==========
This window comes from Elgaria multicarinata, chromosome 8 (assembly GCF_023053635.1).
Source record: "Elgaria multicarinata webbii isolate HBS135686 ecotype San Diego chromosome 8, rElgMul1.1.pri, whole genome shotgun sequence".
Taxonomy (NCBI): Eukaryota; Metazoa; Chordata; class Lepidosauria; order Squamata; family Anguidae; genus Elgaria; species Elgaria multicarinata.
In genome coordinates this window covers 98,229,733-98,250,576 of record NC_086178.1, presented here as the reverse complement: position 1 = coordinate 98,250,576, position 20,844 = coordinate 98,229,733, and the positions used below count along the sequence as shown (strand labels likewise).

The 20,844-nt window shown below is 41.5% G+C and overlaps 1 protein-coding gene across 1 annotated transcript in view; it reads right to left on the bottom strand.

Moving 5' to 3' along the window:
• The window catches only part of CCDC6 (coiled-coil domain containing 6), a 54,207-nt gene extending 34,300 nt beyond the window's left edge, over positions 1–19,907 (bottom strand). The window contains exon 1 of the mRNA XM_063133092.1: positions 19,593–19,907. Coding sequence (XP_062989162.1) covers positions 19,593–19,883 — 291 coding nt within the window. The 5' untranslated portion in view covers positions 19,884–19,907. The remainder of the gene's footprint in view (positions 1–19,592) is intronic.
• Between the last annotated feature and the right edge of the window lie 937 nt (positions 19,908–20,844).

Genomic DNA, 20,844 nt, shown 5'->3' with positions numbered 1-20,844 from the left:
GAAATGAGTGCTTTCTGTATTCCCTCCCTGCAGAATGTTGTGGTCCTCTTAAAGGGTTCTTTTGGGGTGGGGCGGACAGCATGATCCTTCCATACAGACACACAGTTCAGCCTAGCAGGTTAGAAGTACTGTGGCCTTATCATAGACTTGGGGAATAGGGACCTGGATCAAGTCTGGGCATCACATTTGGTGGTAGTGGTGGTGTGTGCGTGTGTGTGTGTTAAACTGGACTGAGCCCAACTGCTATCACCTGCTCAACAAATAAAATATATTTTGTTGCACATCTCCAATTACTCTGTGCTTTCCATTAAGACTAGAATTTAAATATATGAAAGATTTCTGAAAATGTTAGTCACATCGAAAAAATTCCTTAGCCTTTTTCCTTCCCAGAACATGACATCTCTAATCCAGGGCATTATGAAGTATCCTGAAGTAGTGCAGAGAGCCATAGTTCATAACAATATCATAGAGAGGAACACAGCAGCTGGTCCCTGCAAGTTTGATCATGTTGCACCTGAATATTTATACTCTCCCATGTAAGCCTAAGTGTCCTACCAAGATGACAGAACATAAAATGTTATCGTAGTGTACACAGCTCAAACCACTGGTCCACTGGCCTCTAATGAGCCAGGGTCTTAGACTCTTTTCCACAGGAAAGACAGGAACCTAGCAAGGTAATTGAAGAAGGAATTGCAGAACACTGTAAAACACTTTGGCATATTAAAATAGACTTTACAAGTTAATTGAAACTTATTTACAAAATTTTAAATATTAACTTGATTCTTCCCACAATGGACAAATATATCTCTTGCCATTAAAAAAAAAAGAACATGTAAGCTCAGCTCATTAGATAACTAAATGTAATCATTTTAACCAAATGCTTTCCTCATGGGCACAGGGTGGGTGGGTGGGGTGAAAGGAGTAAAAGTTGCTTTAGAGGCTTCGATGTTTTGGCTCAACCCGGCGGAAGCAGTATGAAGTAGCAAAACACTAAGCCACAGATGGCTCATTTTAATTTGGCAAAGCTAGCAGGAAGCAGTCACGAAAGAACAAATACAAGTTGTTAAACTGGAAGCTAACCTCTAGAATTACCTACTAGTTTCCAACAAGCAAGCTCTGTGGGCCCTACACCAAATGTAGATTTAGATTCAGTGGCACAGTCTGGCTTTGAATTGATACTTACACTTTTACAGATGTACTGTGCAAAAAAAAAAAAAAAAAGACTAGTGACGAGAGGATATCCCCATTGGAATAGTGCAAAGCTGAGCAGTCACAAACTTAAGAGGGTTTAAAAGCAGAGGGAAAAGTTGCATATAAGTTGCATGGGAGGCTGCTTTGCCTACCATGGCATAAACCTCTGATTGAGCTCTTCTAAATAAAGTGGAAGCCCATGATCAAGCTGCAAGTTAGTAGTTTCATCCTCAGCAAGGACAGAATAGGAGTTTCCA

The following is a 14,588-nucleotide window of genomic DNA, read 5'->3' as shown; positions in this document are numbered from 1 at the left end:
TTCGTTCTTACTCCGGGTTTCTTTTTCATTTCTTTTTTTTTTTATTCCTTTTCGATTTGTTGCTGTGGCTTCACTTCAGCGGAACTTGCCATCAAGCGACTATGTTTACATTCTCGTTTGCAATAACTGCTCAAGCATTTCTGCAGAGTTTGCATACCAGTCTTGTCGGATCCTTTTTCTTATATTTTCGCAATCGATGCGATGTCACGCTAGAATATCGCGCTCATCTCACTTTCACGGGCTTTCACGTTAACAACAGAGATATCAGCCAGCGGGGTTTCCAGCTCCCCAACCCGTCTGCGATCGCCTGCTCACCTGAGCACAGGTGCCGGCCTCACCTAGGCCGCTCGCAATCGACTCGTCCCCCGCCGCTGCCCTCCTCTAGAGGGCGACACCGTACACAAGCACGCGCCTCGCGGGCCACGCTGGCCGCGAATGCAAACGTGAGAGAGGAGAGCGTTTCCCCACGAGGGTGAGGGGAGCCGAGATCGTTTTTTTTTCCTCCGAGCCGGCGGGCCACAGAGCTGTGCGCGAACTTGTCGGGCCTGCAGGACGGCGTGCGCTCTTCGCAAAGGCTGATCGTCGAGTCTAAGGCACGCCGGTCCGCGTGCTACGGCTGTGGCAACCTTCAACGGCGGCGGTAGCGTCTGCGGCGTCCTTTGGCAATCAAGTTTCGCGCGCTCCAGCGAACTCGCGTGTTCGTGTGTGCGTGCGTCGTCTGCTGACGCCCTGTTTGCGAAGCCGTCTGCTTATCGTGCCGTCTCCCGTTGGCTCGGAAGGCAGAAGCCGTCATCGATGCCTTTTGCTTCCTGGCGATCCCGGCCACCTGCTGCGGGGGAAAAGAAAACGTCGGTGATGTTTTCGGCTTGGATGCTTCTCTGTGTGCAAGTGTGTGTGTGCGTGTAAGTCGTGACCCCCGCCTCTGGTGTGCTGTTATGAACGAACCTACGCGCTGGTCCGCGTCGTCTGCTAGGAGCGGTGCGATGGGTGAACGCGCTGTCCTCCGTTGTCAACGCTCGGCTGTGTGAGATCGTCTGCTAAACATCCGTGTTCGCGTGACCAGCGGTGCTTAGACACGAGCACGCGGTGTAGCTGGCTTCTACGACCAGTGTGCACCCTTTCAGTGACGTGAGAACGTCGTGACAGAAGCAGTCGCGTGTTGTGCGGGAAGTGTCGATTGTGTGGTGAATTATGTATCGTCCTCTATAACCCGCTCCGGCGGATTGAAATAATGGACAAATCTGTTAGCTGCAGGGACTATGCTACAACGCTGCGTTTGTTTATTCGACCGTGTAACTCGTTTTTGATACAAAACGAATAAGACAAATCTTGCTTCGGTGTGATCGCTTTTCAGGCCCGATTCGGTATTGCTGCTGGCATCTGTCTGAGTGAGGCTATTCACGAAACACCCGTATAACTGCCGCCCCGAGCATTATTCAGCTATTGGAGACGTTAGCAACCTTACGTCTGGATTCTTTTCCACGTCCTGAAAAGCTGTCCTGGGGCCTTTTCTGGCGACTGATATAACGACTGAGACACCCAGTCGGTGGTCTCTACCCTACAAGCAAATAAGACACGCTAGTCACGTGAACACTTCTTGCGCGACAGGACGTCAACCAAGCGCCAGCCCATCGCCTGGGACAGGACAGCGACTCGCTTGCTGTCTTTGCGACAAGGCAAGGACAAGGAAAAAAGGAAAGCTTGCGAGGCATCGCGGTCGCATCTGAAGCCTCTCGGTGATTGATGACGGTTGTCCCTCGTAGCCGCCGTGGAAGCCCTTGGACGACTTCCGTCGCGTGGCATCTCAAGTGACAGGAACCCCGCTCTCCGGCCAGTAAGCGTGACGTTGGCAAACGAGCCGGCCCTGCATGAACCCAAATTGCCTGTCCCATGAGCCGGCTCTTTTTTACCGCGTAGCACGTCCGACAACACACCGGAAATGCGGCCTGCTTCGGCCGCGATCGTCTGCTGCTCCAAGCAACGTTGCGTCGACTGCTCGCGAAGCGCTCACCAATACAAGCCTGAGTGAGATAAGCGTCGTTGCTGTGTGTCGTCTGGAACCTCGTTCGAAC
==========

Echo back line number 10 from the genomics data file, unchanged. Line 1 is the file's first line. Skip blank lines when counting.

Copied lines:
GAAATGAGTGCTTTCTGTATTCCCTCCCTGCAGAATGTTGTGGTCCTCTTAAAGGGTTCTTTTGGGGTGGGGCGGACAGCATGATCCTTCCATACAGACACACAGTTCAGCCTAGCAGGTTAGAAGTACTGTGGCCTTATCATAGACTTGGGGAATAGGGACCTGGATCAAGTCTGGGCATCACATTTGGTGGTAGTGGTGGTGTGTGCGTGTGTGTGTGTTAAACTGGACTGAGCCCAACTGCTATCACCTGCTCAACAAATAAAATATATTTTGTTGCACATCTCCAATTACTCTGTGCTTTCCATTAAGACTAGAATTTAAATATATGAAAGATTTCTGAAAATGTTAGTCACATCGAAAAAATTCCTTAGCCTTTTTCCTTCCCAGAACATGACATCTCTAATCCAGGGCATTATGAAGTATCCTGAAGTAGTGCAGAGAGCCATAGTTCATAACAATATCATAGAGAGGAACACAGCAGCTGGTCCCTGCAAGTTTGATCATGTTGCACCTGAATATTTATACTCTCCCATGTAAGCCTAAGTGTCCTACCAAGATGACAGAACATAAAATGTTATCGTAGTGTACACAGCTCAAACCACTGGTCCACTGGCCTCTAATGAGCCAGGGTCTTAGACTCTTTTCCACAGGAAAGACAGGAACCTAGCAAGGTAATTGAAGAAGGAATTGCAGAACACTGTAAAACACTTTGGCATATTAAAATAGACTTTACAAGTTAATTGAAACTTATTTACAAAATTTTAAATATTAACTTGATTCTTCCCACAATGGACAAATATATCTCTTGCCATTAAAAAAAAAAGAACATGTAAGCTCAGCTCATTAGATAACTAAATGTAATCATTTTAACCAAATGCTTTCCTCATGGGCACAGGGTGGGTGGGTGGGGTGAAAGGAGTAAAAGTTGCTTTAGAGGCTTCGATGTTTTGGCTCAACCCGGCGGAAGCAGTATGAAGTAGCAAAACACTAAGCCACAGATGGCTCATTTTAATTTGGCAAAGCTAGCAGGAAGCAGTCACGAAAGAACAAATACAAGTTGTTAAACTGGAAGCTAACCTCTAGAATTACCTACTAGTTTCCAACAAGCAAGCTCTGTGGGCCCTACACCAAATGTAGATTTAGATTCAGTGGCACAGTCTGGCTTTGAATTGATACTTACACTTTTACAGATGTACTGTGCAAAAAAAAAAAAAAAAAGACTAGTGACGAGAGGATATCCCCATTGGAATAGTGCAAAGCTGAGCAGTCACAAACTTAAGAGGGTTTAAAAGCAGAGGGAAAAGTTGCATATAAGTTGCATGGGAGGCTGCTTTGCCTACCATGGCATAAACCTCTGATTGAGCTCTTCTAAATAAAGTGGAAGCCCATGATCAAGCTGCAAGTTAGTAGTTTCATCCTCAGCAAGGACAGAATAGGAGTTTCCA